What is Negative Volume Index (NVI)?
Let's find out Negative Volume Index (NVI) meaning, definition in crypto, what is Negative Volume Index (NVI), and all other detailed facts.
The Negative Volume Index (NVI) is a technical indicator used to track price movement during periods when the trading volume had decreased from a particular point. NVI was created by Paul Dysart in the 1930s, making it one of the oldest financial indicators.
The general principle of the NVI is that a rising trend can continue even if there is a notable decline in trading volume. Uninformative traders take the blame for the exorbitant trading volumes, while informed traders play a role during low trading volume days.
NVI is used to indicate what the general mindset of smart money is. Investments made by large-scale investors that are associated with significant asset price movements in the financial markets are referred to as smart money.
Professional traders are more likely to trade while smart money is not active. This reduces the level of volatility, and maintains a low asset volume. Such trading conditions allow for opportunities to accumulate assets.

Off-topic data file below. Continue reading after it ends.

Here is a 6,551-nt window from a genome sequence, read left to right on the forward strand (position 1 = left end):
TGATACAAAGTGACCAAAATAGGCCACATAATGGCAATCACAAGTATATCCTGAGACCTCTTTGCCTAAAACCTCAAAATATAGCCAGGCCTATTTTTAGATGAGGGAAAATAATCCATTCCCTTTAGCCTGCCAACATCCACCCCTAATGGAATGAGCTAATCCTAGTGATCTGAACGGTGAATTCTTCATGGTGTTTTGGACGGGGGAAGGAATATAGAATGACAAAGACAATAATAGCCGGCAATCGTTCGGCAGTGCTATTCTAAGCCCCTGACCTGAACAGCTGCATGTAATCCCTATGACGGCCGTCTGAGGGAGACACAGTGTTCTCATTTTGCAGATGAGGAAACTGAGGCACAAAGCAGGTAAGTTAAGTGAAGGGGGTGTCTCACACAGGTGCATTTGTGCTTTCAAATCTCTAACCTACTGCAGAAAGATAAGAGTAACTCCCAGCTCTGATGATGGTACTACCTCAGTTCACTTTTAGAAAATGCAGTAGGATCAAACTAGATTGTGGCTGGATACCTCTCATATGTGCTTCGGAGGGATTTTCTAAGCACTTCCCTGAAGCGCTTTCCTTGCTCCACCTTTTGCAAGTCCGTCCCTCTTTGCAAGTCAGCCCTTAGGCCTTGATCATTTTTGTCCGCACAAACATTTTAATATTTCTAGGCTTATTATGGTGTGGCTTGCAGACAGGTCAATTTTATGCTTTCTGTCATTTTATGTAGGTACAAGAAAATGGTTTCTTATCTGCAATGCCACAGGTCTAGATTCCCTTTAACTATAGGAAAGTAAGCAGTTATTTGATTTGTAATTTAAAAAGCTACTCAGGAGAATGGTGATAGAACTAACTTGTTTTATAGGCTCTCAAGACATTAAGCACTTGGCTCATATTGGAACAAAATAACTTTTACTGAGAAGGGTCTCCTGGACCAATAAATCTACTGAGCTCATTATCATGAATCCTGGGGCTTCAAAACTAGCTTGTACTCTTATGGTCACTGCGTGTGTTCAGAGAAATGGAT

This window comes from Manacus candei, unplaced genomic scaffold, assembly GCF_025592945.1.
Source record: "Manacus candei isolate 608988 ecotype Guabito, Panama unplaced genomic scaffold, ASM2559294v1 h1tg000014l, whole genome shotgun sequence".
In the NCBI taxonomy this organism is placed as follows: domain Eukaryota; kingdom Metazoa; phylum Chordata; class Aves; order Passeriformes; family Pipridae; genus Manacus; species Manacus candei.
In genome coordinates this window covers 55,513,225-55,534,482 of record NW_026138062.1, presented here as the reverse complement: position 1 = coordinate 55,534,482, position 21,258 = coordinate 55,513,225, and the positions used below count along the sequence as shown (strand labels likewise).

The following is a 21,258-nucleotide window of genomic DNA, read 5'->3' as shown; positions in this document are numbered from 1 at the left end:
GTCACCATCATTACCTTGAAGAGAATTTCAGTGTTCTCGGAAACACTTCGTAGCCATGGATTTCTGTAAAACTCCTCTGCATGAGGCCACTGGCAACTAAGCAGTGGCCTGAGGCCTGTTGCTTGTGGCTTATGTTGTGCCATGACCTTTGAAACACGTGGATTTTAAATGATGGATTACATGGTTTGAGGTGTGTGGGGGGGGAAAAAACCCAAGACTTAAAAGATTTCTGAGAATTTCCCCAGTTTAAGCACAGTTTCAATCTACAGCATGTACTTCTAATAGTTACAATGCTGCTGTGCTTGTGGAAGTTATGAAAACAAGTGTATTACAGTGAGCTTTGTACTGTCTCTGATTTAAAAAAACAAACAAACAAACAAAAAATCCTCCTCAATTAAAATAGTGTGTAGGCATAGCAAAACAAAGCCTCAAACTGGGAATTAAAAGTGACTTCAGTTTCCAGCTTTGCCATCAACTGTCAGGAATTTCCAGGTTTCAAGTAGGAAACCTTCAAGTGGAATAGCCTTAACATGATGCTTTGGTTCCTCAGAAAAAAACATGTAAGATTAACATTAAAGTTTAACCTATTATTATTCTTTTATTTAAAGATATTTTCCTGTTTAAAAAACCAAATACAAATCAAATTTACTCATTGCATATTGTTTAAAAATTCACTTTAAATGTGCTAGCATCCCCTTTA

Positive Volume Index (PVI)
Traders can use the Positive Volume Index (PVI) alongside NVI to measure the increase in volume at specific periods of time. The increase of PVI tends to indicate a bearish market, while NVI signals a more bullish sentiment.
The trend reversals are established by analyzing the 255-period moving average. If the NVI is above the moving average, it points towards a bull market and sends out a buy signal. On the other hand, if the NVI falls below the moving average, it signals a bearish market and suggests a sell signal.
While the default value for the moving average of an NVI indicated is set to 255, traders can adjust it according to their requirements when making trade decisions.
Negative Volume Index (NVI) Formula
The Negative Volume Index is calculated by comparing the trade volume of one day with the volume of the previous day. An NVI will only indicate a change if the volume has decreased within the time frame of the two days. If the volume of one day exceeds the volume of the previous day, the NVI will not show a significant change.
The higher value of an NVI shows a low trading volume and an increase in the asset price. If the value of an NVI is lower, it points towards a price decrease due to the low amount of investors trading the asset.
The Negative Volume Index (NVI) formula is:
Here, PNVI = Previous NVI; TCP = Today’s closing price; YCP = Yesterday’s closing price.
It is recommended to use the Negative Volume Index alongside other technical indicators, such as the Aroon indicator, the Klinger oscillator, Moving Average Convergence Divergence (MACD), and the Relative Strength Index (RSI). Using several indicators helps make more accurate and well-informed trading decisions.